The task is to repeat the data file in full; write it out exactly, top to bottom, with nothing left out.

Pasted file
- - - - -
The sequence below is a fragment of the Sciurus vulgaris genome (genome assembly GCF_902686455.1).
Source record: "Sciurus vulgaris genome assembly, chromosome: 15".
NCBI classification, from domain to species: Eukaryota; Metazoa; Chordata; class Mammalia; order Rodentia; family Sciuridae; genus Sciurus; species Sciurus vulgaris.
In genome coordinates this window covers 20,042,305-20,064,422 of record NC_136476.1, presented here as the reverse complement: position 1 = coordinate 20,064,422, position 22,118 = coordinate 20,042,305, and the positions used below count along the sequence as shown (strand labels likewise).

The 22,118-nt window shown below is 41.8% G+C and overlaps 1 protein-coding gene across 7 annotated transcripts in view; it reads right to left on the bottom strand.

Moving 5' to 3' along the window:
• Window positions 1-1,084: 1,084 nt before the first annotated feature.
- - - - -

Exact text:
The sequence below is a fragment of the Sciurus vulgaris genome (genome assembly GCF_902686455.1).
Source record: "Sciurus vulgaris genome assembly, chromosome: 15".
NCBI classification, from domain to species: Eukaryota; Metazoa; Chordata; class Mammalia; order Rodentia; family Sciuridae; genus Sciurus; species Sciurus vulgaris.
In genome coordinates this window covers 20,042,305-20,064,422 of record NC_136476.1, presented here as the reverse complement: position 1 = coordinate 20,064,422, position 22,118 = coordinate 20,042,305, and the positions used below count along the sequence as shown (strand labels likewise).

The 22,118-nt window shown below is 41.8% G+C and overlaps 1 protein-coding gene across 7 annotated transcripts in view; it reads right to left on the bottom strand.

Moving 5' to 3' along the window:
• Window positions 1-1,084: 1,084 nt before the first annotated feature.